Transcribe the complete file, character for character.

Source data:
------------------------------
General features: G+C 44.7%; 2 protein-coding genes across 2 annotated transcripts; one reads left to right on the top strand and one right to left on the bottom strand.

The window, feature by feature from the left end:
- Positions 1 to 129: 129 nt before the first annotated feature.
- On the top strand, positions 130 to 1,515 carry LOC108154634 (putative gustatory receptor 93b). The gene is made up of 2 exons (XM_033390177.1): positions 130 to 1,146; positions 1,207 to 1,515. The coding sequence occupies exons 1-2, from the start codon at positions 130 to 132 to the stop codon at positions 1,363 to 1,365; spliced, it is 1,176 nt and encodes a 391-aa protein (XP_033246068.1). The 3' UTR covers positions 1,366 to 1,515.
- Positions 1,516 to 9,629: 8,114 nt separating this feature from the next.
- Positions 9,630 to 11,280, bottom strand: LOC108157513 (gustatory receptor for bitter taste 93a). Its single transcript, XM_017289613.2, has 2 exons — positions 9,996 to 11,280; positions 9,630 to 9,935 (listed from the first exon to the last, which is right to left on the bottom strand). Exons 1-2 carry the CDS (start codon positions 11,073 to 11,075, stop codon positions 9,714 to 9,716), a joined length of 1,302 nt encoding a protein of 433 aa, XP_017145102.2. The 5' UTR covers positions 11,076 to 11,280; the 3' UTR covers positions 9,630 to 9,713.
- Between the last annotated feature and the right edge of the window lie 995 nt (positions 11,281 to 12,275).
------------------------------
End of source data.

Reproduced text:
General features: G+C 44.7%; 2 protein-coding genes across 2 annotated transcripts; one reads left to right on the top strand and one right to left on the bottom strand.

The window, feature by feature from the left end:
- Positions 1 to 129: 129 nt before the first annotated feature.
- On the top strand, positions 130 to 1,515 carry LOC108154634 (putative gustatory receptor 93b). The gene is made up of 2 exons (XM_033390177.1): positions 130 to 1,146; positions 1,207 to 1,515. The coding sequence occupies exons 1-2, from the start codon at positions 130 to 132 to the stop codon at positions 1,363 to 1,365; spliced, it is 1,176 nt and encodes a 391-aa protein (XP_033246068.1). The 3' UTR covers positions 1,366 to 1,515.
- Positions 1,516 to 9,629: 8,114 nt separating this feature from the next.
- Positions 9,630 to 11,280, bottom strand: LOC108157513 (gustatory receptor for bitter taste 93a). Its single transcript, XM_017289613.2, has 2 exons — positions 9,996 to 11,280; positions 9,630 to 9,935 (listed from the first exon to the last, which is right to left on the bottom strand). Exons 1-2 carry the CDS (start codon positions 11,073 to 11,075, stop codon positions 9,714 to 9,716), a joined length of 1,302 nt encoding a protein of 433 aa, XP_017145102.2. The 5' UTR covers positions 11,076 to 11,280; the 3' UTR covers positions 9,630 to 9,713.
- Between the last annotated feature and the right edge of the window lie 995 nt (positions 11,281 to 12,275).